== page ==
Bullying has long been a part of adolescent life. Research on bullying goes back to the 1960’s but not many have longitudinal (William E. Copeland, Dieter Wolke, Adrian Angold, & E. Jane Costello, 2013). In this essay, I will examine three studies done on the effects of bullying in adolescents, and I will discuss both the short term and long term effects on both parties. After reviewing the literature, some conclusions and implications will be drawn from the data.
Introduction Bullying seems to be getting a lot of attention nowadays. From national news headlines to videos going viral on the internet, to bullying prevention programs, it is an issue that has a lot of talk. Stopbullying.gov defines bullying as “unwanted, aggressive behavior among school aged children that involves a real or perceived power imbalance. The behavior is repeated, or has the potential to be repeated, over time. Bullying includes actions such as making threats, spreading rumors, attacking someone physically or verbally, and excluding someone from a group on purpose” (U.S. Department of Health and Human Services, n.d.). Children who bully usually have different risk factors, such as being aggressive and easily angered; have less parent involvement, and think badly of others. Children at risk of being bullied are usually seen as “different” in some way, don’t make friends well, or are seen as weak and can’t defend themselves (U.s. Department of Health and Human Services, n.d.). Because both those who bully and those who are bullied are at risk for psychological problems, it is important to really understand the effect that bullying can have on someone. Bullying during the adolescent years can be prevalent and can have a huge impact, especially during the time when teens are trying to form their own identities and learn how to form peer relationships. Because learning how to form peer relationships is essential to self esteem and most life situations, if one is not able to do this adequately during adolescence, problems might arise later on (Feldman, 2008). In this essay I will review three studies that have looked that the immediate short-term effects of bullying as well as the long term effects. I will review the results of each study, as well as the strengths and weaknesses of each study. I will compare and make conclusions from the studies, and look at implications that come from the given data. Finally, I will go over what can be done by those who work in a setting with adolescents to direct the problems of bullying.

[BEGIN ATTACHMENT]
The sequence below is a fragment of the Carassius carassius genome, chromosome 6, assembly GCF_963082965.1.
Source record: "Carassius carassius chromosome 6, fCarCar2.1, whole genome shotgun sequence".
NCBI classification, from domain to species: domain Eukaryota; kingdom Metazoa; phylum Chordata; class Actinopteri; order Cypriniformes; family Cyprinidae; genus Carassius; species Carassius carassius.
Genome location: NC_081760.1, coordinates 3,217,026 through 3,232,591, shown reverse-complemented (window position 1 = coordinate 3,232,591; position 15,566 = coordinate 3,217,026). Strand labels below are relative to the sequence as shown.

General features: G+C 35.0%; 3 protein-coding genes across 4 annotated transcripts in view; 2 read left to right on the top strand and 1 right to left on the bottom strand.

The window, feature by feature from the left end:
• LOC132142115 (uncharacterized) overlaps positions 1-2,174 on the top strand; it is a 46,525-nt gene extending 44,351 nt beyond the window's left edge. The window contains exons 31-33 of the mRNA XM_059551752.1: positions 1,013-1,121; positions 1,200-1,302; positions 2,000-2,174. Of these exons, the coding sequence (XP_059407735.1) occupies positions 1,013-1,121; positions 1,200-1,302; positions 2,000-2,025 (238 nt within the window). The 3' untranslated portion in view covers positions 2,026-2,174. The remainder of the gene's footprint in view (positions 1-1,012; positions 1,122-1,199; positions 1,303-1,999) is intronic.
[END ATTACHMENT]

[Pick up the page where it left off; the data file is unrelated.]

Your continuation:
Literature Review The article Adult Psychiatric Outcomes of Bullying Being Bullied by Peers in Childhood and Adolescence examines whether bullying or being bullied has significant long-term psychiatric problems. This cohort study looked at 1,420 participants from 11 counties in Western North Carolina where the examiners divided the participants up into the four following groups: bullies only, victims only, bullies and victims, and neither. The examiners interviewed both children, ages 9, 11, and 13, and their parents about their bullying experience 3 months prior to the interview. The interviews were annual up until the child reached the age of 16, and then again at 19, 21, and 24-26 years of age. There were a total of 6674 assessments made, with an average of 83% of possible interviews completed. This study took information in regards to other factors as well that could have influence as well over the outcome of children’s lives, such as the child’s psychiatric well being, economic status, unstable family structure, family dysfunction, and maltreatment. This information was important to take into account when looking at results as to not have skewed information. Some of the general results that they found were that that 26.1% of the respondents had reported being victims at least once, and 8.9% has reported being victims of bullying more